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Elderly care costs cap delayed until 2020

The government announced today (17 July) that the cap on elderly care costs will be pushed back from next April until 2020.

The decision came after an LGA letter earlier this month sent to health secretary Jeremy Hunt and Osborne. It said it would be “deeply damaging to press ahead with a costly and ambitious reform programme if the very foundations of the system we are reforming cannot be sustained.”

From April 2016, care costs for those over the age of 65 were to be limited to £72,000 over the course of their lifetime.

The planned changes would have also meant councils could only deny cost coverage for people with assets above £118,000, instead of the current £23,250 threshold.

This means more people would have to pay for their care, either residentially or in a care home. For one in 10 people, these costs can exceed £100,000.

Despite this, the changes originally intended for next April also envisioned a more generous system of state help.

In the letter to ministers, dated 1 July and signed by health and care chair Cllr Izzi Seccombe, the LGA called for “frank assessments of prioritisation” yet clarified that they were not asking for funding changes to be entirely suspended.

It said: “This means considering postponing new costly initiatives – even those we fully support – if that is the only way we can secure sufficient funding for mainstream social care services.

“We do believe that reforms can wait and that addressing the more pressing matter of funding for the system itself should be our shared priority.”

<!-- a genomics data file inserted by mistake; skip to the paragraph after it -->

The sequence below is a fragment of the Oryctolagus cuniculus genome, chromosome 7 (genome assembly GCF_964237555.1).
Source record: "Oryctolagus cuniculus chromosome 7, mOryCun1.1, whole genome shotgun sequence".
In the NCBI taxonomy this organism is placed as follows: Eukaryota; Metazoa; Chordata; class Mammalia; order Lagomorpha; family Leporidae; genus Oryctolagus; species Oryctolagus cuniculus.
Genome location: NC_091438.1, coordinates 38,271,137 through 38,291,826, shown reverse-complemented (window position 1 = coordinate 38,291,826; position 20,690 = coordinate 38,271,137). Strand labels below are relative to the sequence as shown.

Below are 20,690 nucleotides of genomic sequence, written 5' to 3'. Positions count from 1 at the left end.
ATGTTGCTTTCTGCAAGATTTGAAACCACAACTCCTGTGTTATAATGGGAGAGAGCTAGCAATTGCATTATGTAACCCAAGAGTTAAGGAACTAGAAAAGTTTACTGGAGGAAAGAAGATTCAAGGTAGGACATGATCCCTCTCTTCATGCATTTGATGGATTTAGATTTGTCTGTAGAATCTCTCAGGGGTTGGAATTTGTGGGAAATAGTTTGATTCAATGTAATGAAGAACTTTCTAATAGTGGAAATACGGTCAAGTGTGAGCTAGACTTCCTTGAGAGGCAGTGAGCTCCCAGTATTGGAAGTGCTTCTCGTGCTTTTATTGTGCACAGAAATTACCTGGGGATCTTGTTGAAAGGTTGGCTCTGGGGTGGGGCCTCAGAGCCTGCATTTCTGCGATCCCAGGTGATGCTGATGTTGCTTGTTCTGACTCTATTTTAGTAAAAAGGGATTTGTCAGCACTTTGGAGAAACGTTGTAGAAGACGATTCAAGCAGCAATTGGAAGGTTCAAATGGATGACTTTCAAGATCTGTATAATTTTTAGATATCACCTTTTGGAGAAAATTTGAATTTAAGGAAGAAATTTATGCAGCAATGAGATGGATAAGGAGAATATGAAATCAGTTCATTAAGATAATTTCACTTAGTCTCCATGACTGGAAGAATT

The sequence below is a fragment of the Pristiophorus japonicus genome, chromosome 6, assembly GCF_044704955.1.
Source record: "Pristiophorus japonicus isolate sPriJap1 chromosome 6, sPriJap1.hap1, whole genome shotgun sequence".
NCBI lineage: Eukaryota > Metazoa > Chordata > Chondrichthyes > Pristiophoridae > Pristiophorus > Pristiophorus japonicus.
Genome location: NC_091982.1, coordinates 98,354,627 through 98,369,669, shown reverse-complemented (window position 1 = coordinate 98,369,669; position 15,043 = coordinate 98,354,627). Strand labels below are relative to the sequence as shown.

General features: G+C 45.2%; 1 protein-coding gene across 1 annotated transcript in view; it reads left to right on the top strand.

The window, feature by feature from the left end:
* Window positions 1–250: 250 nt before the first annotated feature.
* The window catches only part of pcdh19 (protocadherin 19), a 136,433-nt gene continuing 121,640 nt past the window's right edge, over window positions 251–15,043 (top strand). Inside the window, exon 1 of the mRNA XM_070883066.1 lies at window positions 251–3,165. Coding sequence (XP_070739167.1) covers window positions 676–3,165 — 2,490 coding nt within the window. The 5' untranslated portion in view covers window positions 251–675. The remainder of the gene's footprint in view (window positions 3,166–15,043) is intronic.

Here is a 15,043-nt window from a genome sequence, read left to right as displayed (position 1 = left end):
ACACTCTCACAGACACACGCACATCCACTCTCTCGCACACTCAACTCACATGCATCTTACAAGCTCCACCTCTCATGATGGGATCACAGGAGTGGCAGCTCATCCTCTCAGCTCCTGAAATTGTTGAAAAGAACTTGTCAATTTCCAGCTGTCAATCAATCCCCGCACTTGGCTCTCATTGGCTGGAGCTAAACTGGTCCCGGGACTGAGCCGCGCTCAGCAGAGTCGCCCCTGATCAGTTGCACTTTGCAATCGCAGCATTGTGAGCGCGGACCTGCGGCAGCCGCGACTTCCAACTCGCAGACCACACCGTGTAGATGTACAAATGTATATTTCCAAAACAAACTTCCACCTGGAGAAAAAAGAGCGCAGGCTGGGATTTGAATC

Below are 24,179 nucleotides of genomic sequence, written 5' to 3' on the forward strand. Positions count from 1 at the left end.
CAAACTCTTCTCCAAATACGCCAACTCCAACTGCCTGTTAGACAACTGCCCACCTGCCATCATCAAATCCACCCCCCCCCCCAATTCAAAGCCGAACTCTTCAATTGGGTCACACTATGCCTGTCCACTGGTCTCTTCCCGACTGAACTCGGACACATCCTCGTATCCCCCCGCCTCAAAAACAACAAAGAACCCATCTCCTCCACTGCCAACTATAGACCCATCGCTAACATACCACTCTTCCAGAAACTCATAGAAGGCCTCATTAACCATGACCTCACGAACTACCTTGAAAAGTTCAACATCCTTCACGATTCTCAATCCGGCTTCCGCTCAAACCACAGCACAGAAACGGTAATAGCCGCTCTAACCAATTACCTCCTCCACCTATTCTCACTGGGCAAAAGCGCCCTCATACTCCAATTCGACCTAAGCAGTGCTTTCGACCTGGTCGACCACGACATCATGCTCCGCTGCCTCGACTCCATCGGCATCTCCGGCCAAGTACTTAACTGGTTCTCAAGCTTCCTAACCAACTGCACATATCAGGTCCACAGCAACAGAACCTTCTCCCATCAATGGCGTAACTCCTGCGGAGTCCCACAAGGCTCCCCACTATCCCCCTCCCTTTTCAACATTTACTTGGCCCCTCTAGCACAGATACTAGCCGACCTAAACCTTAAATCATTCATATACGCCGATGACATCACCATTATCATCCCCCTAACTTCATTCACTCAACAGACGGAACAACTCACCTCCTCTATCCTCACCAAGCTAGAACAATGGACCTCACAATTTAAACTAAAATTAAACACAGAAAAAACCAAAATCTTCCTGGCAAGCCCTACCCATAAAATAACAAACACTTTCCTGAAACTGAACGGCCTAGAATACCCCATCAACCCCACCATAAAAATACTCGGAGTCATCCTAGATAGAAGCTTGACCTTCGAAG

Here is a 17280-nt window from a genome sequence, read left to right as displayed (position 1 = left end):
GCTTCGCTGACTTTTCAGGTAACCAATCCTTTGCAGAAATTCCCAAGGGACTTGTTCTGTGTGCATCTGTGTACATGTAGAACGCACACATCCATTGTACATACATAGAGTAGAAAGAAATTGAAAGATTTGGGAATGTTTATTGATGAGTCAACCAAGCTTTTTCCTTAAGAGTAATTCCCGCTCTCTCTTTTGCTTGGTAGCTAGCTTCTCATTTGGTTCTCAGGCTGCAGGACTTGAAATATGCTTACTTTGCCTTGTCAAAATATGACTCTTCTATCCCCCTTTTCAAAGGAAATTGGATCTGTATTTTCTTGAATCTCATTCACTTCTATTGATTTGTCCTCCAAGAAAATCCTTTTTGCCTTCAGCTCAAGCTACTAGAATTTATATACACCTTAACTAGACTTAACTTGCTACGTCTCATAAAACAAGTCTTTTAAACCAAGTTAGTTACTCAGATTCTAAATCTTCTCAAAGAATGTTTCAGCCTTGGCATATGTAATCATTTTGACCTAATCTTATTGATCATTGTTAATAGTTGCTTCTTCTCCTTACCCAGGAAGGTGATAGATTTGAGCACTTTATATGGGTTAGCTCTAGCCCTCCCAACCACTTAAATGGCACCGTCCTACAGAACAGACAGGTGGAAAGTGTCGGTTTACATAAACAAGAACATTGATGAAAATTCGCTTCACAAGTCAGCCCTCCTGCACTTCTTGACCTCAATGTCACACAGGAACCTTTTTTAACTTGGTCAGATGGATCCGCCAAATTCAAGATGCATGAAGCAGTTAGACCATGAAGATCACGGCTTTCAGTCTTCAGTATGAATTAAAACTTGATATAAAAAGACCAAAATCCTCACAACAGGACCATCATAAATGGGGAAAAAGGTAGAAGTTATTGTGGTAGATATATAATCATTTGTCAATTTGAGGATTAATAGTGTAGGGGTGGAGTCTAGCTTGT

The letter received widespread support from the social care sector. Ray James, president of the Association of Directors of Adult Social Services, said: “Whilst the Care Act is rightly welcome across the sector, if asked to choose between implementing the funding reforms right now or having the money to directly fund growing demand for social care, every right-minded person would prioritise a fair and sustainable funding settlement to meet the true cost of providing safe, good quality care.”

However ministers had claimed the change intended to stop people accumulating “catastrophic” elderly care costs.

The cap was part of a series of changes being implemented under the 2014 Care Act as well as part of the Conservative Party’s manifesto.

Delaying the cap therefore represents a clear break from commitments outlined in the Tory manifesto – despite the fact that ministers will now be able to inject as much as £2bn into social care in England.

The manifesto originally stated: “We will cap charges for residential social care from April 2016… so that no one has to sell their home. For the first time individual liabilities will be limited, giving everyone the peace of mind that they will receive the care they need and they will be protected from unlimited costs if they develop very serious care needs such as dementia.”

According to the government’s cost estimates, this decision will save £590m in 2016-17 and £2bn until the end of the austerity programme in 2019.


Cheated   20/07/2015 at 16:14

The proceeds from the sale of our mother's house all £250,000.00 has gone in care costs - only 6k remains which may not even cover a funeral when the time comes. So keep an eye on your standing orders - my sister has not been able to get a refund of the overpayment. Our mother has dementia and had to have a leg amputated after a fall in 2007 - since when all her savings and an inheritance from her sister have gone into her care.

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